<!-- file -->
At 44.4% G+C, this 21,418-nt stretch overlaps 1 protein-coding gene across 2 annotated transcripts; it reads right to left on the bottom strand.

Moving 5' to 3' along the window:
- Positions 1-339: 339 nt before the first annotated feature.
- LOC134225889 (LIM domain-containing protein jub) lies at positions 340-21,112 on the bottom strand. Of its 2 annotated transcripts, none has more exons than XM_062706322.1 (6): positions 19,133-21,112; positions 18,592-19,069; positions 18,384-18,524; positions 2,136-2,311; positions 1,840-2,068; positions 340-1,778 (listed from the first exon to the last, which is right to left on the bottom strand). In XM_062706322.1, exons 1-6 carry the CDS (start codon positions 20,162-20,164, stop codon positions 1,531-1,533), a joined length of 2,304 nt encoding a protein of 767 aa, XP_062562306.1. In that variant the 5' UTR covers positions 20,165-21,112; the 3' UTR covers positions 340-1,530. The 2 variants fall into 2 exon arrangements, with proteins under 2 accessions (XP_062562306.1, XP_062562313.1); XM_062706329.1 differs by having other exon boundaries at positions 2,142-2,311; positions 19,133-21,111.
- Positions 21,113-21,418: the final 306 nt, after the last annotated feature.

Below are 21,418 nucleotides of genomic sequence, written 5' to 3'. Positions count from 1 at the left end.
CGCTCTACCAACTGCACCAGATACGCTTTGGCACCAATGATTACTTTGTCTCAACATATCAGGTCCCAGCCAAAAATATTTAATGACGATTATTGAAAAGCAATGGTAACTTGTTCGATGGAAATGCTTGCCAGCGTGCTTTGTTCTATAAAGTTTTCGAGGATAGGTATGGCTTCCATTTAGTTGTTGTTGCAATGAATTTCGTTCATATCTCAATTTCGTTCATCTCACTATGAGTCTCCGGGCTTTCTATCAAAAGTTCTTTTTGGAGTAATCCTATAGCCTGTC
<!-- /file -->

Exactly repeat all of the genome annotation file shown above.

At 44.4% G+C, this 21,418-nt stretch overlaps 1 protein-coding gene across 2 annotated transcripts; it reads right to left on the bottom strand.

Moving 5' to 3' along the window:
- Positions 1-339: 339 nt before the first annotated feature.
- LOC134225889 (LIM domain-containing protein jub) lies at positions 340-21,112 on the bottom strand. Of its 2 annotated transcripts, none has more exons than XM_062706322.1 (6): positions 19,133-21,112; positions 18,592-19,069; positions 18,384-18,524; positions 2,136-2,311; positions 1,840-2,068; positions 340-1,778 (listed from the first exon to the last, which is right to left on the bottom strand). In XM_062706322.1, exons 1-6 carry the CDS (start codon positions 20,162-20,164, stop codon positions 1,531-1,533), a joined length of 2,304 nt encoding a protein of 767 aa, XP_062562306.1. In that variant the 5' UTR covers positions 20,165-21,112; the 3' UTR covers positions 340-1,530. The 2 variants fall into 2 exon arrangements, with proteins under 2 accessions (XP_062562306.1, XP_062562313.1); XM_062706329.1 differs by having other exon boundaries at positions 2,142-2,311; positions 19,133-21,111.
- Positions 21,113-21,418: the final 306 nt, after the last annotated feature.

Below are 21,418 nucleotides of genomic sequence, written 5' to 3'. Positions count from 1 at the left end.
CGCTCTACCAACTGCACCAGATACGCTTTGGCACCAATGATTACTTTGTCTCAACATATCAGGTCCCAGCCAAAAATATTTAATGACGATTATTGAAAAGCAATGGTAACTTGTTCGATGGAAATGCTTGCCAGCGTGCTTTGTTCTATAAAGTTTTCGAGGATAGGTATGGCTTCCATTTAGTTGTTGTTGCAATGAATTTCGTTCATATCTCAATTTCGTTCATCTCACTATGAGTCTCCGGGCTTTCTATCAAAAGTTCTTTTTGGAGTAATCCTATAGCCTGTC